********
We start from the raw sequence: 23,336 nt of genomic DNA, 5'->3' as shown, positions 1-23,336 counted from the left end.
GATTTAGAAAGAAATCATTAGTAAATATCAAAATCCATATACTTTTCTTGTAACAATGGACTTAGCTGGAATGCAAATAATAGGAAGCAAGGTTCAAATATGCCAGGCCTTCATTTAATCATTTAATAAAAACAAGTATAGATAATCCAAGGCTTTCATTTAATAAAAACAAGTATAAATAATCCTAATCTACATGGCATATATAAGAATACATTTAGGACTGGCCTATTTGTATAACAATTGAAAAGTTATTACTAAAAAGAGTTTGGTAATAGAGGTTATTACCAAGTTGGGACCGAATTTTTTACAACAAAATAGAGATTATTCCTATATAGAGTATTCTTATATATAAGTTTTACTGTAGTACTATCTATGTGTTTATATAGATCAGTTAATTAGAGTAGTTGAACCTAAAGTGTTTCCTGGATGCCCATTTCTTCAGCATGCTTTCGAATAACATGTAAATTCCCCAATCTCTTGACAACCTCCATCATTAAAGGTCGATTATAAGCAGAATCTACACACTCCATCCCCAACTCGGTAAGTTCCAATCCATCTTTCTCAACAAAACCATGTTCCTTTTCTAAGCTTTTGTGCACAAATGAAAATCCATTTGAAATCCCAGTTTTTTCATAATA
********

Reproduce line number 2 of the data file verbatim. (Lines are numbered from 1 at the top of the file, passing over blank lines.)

GATTTAGAAAGAAATCATTAGTAAATATCAAAATCCATATACTTTTCTTGTAACAATGGACTTAGCTGGAATGCAAATAATAGGAAGCAAGGTTCAAATATGCCAGGCCTTCATTTAATCATTTAATAAAAACAAGTATAGATAATCCAAGGCTTTCATTTAATAAAAACAAGTATAAATAATCCTAATCTACATGGCATATATAAGAATACATTTAGGACTGGCCTATTTGTATAACAATTGAAAAGTTATTACTAAAAAGAGTTTGGTAATAGAGGTTATTACCAAGTTGGGACCGAATTTTTTACAACAAAATAGAGATTATTCCTATATAGAGTATTCTTATATATAAGTTTTACTGTAGTACTATCTATGTGTTTATATAGATCAGTTAATTAGAGTAGTTGAACCTAAAGTGTTTCCTGGATGCCCATTTCTTCAGCATGCTTTCGAATAACATGTAAATTCCCCAATCTCTTGACAACCTCCATCATTAAAGGTCGATTATAAGCAGAATCTACACACTCCATCCCCAACTCGGTAAGTTCCAATCCATCTTTCTCAACAAAACCATGTTCCTTTTCTAAGCTTTTGTGCACAAATGAAAATCCATTTGAAATCCCAGTTTTTTCATAATA